Almost century-old Christmas cards found in Halifax Hospice house
Cards were found behind a mantle during demolition work in July
Demolition work on a Victorian house owned by Halifax Hospice yielded some surprising finds, including almost century-old Christmas cards.
"It was quite a fun and exciting find," said Wendy Fraser, CEO of Hospice Halifax.
Halifax Hospice had hoped two Victorian homes on Francklyn Street by the Atlantic School of Theology could be renovated for use as a hospice, but it came to light the buildings were not structurally sound for the hospice's uses.
Parts of the Victorian houses were going to be dismantled and resold, and that's when the cards were found in one of the houses in July.
There were Christmas cards from the early 1900s, a painting and an invitation for afternoon tea.
The cards were mostly in good condition.
"Most of them were just a little bit dusty, I mean some had a little bit of spots of mould on them," said Fraser.
"By and large, they were actually in pretty pristine condition."
With the homes not being structurally sound, the plan is to build a new 10-bed residential hospice that will incorporate elements from the two houses, such as a stained glass window that is believed to have popped out of the frame due to the Halifax Explosion in 1917. The window will be used as art inside the new building.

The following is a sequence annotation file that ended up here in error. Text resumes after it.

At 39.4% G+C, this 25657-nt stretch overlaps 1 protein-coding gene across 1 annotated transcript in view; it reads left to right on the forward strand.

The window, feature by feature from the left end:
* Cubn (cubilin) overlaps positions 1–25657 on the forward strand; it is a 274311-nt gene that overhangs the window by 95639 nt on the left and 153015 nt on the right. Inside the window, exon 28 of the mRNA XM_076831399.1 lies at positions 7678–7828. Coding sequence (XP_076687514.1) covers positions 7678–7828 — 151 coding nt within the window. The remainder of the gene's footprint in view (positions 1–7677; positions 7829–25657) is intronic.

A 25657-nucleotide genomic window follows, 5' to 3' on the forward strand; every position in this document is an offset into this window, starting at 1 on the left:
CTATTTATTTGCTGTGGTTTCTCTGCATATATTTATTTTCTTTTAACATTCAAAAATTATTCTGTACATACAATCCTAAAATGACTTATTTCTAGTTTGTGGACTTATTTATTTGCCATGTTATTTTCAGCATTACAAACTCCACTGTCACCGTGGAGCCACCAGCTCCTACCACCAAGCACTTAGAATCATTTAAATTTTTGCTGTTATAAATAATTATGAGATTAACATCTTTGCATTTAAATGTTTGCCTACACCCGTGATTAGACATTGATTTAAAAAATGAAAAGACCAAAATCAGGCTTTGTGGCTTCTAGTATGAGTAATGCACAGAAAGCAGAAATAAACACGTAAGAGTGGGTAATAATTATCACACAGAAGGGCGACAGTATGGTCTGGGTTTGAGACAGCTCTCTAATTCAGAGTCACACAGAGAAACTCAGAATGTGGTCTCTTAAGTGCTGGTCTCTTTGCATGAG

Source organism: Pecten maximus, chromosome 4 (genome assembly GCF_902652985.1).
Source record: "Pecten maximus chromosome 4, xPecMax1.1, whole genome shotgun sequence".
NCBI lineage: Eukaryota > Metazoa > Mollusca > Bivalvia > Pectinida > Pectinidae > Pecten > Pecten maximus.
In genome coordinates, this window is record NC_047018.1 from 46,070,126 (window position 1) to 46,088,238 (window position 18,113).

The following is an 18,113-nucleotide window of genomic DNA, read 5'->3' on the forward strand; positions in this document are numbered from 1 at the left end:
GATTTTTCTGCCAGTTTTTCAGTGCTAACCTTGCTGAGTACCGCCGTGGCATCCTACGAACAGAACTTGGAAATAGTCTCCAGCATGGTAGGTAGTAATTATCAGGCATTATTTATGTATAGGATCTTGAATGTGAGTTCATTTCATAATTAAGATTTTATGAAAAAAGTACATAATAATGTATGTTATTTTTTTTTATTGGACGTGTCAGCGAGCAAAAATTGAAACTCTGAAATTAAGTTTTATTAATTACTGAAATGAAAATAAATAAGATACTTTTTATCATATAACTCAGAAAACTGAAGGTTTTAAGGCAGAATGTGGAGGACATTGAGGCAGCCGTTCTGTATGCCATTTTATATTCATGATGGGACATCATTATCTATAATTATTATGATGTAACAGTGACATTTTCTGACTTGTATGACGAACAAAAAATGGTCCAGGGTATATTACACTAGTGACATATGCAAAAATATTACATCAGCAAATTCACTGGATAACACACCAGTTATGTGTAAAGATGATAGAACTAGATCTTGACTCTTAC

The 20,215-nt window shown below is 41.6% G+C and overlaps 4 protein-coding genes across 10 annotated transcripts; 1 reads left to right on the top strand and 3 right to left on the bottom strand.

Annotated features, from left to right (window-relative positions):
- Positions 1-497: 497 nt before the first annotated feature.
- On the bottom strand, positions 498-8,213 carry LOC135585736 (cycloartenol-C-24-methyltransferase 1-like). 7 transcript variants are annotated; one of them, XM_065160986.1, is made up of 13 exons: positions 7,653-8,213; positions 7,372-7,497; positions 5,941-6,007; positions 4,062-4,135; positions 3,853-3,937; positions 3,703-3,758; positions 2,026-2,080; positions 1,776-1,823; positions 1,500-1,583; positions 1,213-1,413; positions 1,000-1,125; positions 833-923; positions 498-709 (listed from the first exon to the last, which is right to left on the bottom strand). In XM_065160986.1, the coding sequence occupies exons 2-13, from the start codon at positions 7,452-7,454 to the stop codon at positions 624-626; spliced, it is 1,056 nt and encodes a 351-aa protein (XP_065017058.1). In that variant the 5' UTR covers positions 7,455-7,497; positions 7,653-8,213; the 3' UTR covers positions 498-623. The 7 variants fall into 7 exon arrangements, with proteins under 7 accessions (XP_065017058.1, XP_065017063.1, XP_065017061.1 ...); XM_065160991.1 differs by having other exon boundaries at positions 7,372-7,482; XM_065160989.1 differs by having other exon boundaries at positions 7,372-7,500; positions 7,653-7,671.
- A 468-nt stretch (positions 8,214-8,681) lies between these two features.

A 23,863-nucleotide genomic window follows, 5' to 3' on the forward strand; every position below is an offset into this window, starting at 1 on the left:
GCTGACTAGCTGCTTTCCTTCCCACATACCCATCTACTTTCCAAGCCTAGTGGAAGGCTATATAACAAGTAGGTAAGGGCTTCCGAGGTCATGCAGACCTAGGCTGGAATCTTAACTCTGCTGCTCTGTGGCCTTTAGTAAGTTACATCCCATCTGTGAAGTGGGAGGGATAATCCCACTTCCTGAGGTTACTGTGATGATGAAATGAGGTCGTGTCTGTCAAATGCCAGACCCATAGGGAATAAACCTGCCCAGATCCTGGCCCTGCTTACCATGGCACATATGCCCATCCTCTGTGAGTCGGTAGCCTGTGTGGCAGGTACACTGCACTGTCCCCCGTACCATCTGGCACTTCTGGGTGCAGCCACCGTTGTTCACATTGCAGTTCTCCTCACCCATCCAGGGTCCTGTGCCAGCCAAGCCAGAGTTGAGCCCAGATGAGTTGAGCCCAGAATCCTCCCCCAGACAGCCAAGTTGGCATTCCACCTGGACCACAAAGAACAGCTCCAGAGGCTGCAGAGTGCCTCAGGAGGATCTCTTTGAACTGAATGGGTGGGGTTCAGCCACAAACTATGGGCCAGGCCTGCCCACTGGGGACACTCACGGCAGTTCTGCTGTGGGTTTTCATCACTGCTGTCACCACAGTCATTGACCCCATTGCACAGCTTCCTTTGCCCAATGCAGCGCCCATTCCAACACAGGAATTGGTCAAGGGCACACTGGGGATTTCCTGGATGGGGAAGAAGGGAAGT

Construction of the hospice is expected to be finished by summer 2018, with an opening expected later in the year.
Fraser knows Margaret Casey, the granddaughter of the man who used to live in the house at the time. Fraser said Casey came and took a look at the items.
"She identified some of the items as having [a] connection with her own family, her mother and her grandparents and [she] was able to give us a little more history on them," said Fraser.
'The Halifax of those days'
Casey said she was thrilled to hear about the discovery. She said her grandfather and his family lived there from 1909 until 1937.
"It brings back all of the stories we heard about my mother's childhood and the Halifax of those days," said Casey. "It was really, terribly interesting."
Casey will take a small painting that was found behind the mantle. The backdrop is of Switzerland and she thinks it was done by one of her mother's friends.
Fraser said most of the items will be placed in shadowboxes and used as art in the new hospice.
One of the stranger items discovered was a warped 45 r.p.m. record of the Hokey Pokey from Peter Pan Records.
"It was quite a funny find," said Fraser.